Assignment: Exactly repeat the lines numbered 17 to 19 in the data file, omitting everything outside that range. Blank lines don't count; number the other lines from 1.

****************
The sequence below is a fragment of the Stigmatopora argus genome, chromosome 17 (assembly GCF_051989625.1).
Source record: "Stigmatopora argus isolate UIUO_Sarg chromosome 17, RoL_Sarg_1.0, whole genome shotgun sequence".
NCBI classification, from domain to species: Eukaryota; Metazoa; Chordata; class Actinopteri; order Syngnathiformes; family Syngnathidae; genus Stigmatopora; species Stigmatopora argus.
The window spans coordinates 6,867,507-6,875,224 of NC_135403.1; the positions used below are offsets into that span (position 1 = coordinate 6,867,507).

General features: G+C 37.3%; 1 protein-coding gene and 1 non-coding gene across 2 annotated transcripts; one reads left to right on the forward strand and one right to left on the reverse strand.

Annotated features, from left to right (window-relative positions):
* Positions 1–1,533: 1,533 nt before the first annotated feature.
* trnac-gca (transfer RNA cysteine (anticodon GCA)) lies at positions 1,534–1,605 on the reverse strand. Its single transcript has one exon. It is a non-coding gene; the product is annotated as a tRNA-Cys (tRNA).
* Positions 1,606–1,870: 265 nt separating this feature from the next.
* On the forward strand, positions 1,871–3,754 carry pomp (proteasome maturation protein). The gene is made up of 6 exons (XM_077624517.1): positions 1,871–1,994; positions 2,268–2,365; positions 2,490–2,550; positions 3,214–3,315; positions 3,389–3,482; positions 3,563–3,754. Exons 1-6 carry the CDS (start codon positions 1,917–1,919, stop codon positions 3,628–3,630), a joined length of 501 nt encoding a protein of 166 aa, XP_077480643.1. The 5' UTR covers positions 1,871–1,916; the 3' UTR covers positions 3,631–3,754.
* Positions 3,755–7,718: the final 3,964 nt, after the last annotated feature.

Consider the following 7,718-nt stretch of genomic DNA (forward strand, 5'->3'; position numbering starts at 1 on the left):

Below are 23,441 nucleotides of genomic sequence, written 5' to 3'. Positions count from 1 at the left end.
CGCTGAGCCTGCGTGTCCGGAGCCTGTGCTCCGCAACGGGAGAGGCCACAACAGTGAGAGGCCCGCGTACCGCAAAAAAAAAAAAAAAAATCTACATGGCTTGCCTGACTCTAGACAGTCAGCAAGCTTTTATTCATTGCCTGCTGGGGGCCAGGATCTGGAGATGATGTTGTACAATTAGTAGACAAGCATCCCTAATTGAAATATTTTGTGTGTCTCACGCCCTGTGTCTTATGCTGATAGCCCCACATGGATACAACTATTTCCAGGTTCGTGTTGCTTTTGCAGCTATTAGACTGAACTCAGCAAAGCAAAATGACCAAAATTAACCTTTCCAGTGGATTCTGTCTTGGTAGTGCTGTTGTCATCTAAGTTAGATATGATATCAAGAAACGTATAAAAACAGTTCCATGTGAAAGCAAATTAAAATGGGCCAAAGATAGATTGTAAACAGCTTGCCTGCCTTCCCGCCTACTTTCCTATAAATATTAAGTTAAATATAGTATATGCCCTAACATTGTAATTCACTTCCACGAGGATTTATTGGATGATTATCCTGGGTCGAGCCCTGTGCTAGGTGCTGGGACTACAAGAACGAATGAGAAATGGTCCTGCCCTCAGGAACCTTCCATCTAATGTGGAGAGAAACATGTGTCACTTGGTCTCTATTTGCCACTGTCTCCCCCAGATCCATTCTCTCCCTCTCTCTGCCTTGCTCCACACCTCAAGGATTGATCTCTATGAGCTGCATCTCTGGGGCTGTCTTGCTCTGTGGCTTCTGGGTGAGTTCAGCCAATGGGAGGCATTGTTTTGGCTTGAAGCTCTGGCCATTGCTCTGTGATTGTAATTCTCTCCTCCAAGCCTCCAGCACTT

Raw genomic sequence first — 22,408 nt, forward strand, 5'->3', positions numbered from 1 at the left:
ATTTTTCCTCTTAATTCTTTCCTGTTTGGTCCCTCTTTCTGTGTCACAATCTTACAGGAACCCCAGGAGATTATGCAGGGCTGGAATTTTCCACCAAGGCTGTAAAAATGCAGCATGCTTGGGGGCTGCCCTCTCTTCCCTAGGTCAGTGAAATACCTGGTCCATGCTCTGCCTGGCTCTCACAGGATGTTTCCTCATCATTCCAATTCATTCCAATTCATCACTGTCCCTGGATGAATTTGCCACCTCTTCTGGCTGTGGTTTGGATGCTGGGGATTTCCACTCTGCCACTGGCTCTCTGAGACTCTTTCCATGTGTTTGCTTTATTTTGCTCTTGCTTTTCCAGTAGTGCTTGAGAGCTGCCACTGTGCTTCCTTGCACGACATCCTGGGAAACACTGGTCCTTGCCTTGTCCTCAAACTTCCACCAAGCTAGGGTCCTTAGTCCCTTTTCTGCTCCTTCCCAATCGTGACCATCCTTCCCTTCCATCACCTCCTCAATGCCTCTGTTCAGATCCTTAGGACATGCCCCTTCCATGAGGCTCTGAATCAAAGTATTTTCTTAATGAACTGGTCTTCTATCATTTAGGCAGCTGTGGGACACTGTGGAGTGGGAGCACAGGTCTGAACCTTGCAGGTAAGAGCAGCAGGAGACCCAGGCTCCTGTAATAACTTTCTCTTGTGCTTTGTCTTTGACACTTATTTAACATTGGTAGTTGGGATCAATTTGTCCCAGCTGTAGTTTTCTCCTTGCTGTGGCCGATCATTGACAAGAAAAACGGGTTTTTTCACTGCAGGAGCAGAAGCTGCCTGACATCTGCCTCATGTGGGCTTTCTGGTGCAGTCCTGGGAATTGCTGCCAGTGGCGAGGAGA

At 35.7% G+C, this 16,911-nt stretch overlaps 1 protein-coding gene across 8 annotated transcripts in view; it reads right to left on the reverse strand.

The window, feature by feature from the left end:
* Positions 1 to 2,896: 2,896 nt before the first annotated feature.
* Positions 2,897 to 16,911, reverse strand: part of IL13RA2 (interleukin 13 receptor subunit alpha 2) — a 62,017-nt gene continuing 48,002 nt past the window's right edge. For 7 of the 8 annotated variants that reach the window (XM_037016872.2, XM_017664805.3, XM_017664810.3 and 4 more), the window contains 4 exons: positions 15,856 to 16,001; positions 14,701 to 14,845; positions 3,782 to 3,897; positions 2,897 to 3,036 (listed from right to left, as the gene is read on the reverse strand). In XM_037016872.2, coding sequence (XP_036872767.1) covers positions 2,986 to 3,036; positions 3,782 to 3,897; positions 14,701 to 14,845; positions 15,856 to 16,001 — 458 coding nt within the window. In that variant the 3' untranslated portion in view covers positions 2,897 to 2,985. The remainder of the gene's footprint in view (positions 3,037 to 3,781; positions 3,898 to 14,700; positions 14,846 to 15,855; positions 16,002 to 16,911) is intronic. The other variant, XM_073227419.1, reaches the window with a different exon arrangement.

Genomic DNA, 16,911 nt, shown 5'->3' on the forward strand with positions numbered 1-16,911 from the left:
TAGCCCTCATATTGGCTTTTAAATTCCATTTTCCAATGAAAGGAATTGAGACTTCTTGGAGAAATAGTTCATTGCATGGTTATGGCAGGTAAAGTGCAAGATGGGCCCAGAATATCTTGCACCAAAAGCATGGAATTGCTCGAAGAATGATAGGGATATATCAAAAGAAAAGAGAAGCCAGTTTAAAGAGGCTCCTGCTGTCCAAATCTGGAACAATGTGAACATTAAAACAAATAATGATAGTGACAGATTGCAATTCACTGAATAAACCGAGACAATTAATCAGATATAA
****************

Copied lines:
At 35.7% G+C, this 16,911-nt stretch overlaps 1 protein-coding gene across 8 annotated transcripts in view; it reads right to left on the reverse strand.

The window, feature by feature from the left end:
* Positions 1 to 2,896: 2,896 nt before the first annotated feature.